英文学研究
Online ISSN : 2424-2136
Print ISSN : 0039-3649
MAUPASSANTとMAUGHAM
後藤 武士
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ジャーナル フリー

1956 年 32 巻 2 号 p. 311-328

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1. In his novel, Liza of Lambeth, Maugham did his best to be objective, and succeeded in keeping himself entirely out of his work. It is through the influence of the French writer that he succeeded in doing, so at so early an age. 2. There is something in common between Le Roman, Maupassant's essay on the novel, and Maughan's preface to Altogether. Both agree that a writer must be privileged to select materials according to his plan and even to distort facts to his advantage. Most of their stories are too well constructed, dramatic and have surprise endings. 3. Both avoided psychological description, limiting themselves to placing before our eyes personages and events. Maughams, though he was not blind to the defects of the method of Maupassant, preferred to express character by action, not by description. 4. Maupassant was the lineal descendant of the French conteurs of old, and he was in his element when he wrote a series of light tales free from the grave influence of Flaubert. These are .characterised by the writer's good humour, lightness of touch, vivacity, wit and grace. Maugham, in some of his stories, seems to have tried to Write-in this manner but without success. 5. Maupassant considered L'Inutile Beaute the best of his work and Maugham selects Red as his best story. Here again the former's cynicism and the latter's sentimentality show that are in their respective traditions. 6. Despite the pessimism and misanthropy underlying much of the work, Maupassant's stories give us the impression that he produced them quite easily and naturally, Probably, as Ceard said in him, literature was a matter wholly of instinct not of reflection. With Maugham the process of creation is rather a long one, from the birth of an idea to its maturity, and he seems to have constructed his story by a distinctly intellectual process. It is interesting that these two writers, differing so widely in their accomplishments and experiences from each other, came to hold nearly the same view that life is insignificant and that men are base, and wrote stories that have many similarities between them.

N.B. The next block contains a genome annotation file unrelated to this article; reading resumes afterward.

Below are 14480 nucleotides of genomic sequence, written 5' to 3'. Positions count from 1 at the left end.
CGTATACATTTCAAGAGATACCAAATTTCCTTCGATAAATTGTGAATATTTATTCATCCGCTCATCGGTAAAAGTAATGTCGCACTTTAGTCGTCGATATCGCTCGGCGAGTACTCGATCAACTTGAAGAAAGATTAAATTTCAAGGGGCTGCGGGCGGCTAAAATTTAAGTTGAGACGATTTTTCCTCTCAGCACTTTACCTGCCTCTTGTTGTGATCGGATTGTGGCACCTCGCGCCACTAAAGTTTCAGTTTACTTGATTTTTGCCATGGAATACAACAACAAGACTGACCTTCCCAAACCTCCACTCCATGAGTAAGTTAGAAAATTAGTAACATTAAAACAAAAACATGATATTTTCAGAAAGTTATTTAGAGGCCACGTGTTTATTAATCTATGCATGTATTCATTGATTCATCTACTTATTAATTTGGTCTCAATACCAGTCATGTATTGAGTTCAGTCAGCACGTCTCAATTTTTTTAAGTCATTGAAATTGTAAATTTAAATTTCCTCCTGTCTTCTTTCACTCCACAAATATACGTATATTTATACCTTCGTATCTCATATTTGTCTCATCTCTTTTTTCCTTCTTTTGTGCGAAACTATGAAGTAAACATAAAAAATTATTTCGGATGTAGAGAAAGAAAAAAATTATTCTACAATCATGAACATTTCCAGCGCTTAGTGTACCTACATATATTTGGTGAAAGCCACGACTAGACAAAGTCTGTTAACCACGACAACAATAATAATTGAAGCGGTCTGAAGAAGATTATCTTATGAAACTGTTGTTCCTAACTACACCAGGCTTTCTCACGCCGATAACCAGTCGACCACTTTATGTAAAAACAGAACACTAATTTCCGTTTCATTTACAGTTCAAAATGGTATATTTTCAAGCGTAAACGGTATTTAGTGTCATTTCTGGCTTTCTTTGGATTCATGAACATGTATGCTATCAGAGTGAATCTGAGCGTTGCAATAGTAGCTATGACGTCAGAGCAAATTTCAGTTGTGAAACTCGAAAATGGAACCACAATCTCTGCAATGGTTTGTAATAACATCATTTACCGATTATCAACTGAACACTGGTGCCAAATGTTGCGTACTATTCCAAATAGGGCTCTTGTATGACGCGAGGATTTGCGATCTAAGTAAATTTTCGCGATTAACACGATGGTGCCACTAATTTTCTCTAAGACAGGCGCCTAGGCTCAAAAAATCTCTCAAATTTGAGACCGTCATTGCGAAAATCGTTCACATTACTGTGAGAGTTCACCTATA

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© 1956 一般財団法人 日本英文学会
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